Review by Sarah Wu
I was excited to see this issue has one of my favorite artists, Olivier Coipel. Coipel was the first, and I think, the best artist of the current “X-Men” comic when Brian Wood launched it. He has a style that should appeal to many: it’s fluid, more soft and rounded than David Lopez’s, but not as flowing as Dexter Soy or Emma Rios. My favorite panels in this issue are when Miles Morales and the Ultimate Universe’s Jessica Drew are standing in a rainy graveyard.
I wasn’t sure if I would like the Cindy & Peter relationship, and I’m still hesitant. As an Asian American women with a media studies background, I’m well aware of pop culture’s love affair with White Savior Syndrome. (Don’t get me started on “The Last Samurai” or “Pacific Rim.”) When Cindy first shows up here in Peter’s apartment, the scene is cute, and Cindy isn’t afraid to speak her mind: she tells Peter that he should move out.
Cindy’s agency quickly evaporates for a moment, though, on the very next page: she says to Peter, “I — I can’t explain it, Spider. I just woke up thinking about you. And only you.” Gag. Are you serious, Dan Slott? Even soap operas don’t write lines that bewilderingly bad. This needy puppy dog side to Cindy better disappear before her solo title begins in February. Then on the same page, Cindy again tells Peter that he should really move out, and that she should be the Spider-hero who’ll fix things. The conflicting polarity of Cindy’s statements is jarring and takes the reader out of the moment.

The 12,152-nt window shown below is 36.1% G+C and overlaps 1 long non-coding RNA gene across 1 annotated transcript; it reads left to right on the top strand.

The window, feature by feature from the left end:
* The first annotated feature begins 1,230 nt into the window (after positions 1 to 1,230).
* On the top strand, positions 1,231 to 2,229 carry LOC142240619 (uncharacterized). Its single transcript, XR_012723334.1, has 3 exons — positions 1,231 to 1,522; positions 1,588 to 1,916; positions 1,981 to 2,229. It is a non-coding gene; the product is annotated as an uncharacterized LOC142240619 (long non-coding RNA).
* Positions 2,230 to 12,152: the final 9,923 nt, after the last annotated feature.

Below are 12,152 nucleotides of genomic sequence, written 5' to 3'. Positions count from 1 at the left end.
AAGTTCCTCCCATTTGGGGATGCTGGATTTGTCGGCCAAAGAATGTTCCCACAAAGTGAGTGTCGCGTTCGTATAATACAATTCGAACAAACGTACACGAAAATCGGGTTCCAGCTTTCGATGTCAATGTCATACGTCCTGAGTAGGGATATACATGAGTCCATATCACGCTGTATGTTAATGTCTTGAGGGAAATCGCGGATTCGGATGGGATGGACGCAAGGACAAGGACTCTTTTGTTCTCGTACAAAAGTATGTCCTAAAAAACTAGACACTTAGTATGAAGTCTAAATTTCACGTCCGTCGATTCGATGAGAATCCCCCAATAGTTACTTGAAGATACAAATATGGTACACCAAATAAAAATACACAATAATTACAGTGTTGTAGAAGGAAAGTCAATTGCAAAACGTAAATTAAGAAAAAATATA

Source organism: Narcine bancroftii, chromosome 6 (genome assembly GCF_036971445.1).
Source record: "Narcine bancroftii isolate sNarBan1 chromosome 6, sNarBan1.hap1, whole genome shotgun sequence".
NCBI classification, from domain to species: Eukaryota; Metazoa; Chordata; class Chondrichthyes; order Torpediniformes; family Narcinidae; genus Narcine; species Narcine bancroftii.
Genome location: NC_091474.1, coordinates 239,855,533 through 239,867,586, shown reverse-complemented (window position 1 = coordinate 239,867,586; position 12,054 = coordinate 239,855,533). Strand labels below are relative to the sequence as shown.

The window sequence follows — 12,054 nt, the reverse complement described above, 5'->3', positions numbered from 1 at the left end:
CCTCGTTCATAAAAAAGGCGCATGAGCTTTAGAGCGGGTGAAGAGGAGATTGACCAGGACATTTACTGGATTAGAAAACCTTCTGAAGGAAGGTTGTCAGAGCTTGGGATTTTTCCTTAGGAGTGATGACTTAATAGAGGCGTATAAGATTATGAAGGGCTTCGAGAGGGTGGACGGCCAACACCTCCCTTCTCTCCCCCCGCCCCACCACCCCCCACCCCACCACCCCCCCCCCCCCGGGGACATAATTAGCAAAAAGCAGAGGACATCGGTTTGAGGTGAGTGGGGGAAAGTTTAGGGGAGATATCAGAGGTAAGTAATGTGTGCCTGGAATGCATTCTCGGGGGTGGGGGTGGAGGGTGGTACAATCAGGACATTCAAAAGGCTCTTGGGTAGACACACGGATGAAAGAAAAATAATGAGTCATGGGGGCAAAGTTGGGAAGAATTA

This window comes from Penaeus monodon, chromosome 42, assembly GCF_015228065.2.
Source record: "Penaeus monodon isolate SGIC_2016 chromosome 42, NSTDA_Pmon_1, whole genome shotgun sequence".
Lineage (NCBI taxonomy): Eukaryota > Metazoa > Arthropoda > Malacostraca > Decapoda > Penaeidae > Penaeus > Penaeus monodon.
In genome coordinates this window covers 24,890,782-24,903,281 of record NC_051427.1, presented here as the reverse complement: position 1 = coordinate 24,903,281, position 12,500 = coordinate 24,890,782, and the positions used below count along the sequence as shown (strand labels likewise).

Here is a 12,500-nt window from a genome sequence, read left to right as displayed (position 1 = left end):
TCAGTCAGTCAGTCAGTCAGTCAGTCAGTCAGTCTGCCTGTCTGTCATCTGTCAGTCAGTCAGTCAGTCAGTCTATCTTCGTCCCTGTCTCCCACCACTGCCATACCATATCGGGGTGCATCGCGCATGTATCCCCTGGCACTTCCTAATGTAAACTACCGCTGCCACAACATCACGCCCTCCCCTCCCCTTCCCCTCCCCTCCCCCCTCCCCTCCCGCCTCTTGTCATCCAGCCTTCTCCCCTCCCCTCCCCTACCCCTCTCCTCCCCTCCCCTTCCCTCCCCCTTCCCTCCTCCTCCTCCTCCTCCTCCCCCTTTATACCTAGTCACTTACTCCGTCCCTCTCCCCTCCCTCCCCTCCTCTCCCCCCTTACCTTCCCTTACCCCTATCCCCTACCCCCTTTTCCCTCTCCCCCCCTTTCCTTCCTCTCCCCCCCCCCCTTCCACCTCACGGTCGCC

Coipel does fans of Peter’s more superficial qualities a favor: in a role reversal of typical comics art, he focuses the body part baring on Peter, not Cindy. We get a glimpse of Peter’s bare rear end, skillfully semi-covered by a word bubble. I’m so happy that Cindy doesn’t need a revealing costume to earn attention as a memorable character.
It begins to feel like a flash mob when Jessica Drew, Anya Corazon, Miguel O’Hara, Billy Braddock, and Mayday Parker all show up on the same city block. It’s the first moment when this issue is actually funny. It only gets crazier from there — more Spider-People from other dimensions gather at a massive meet and greet in one Earth’s Central Park. I’m not a fan of the Morlun premise of this whole Spider-Verse event, but it is fun to see these different Spider-characters interact. I just wish they could meet under different, Morlun-free circumstances.
RATING: 7.4 out of 10
Release date: November 5, 2014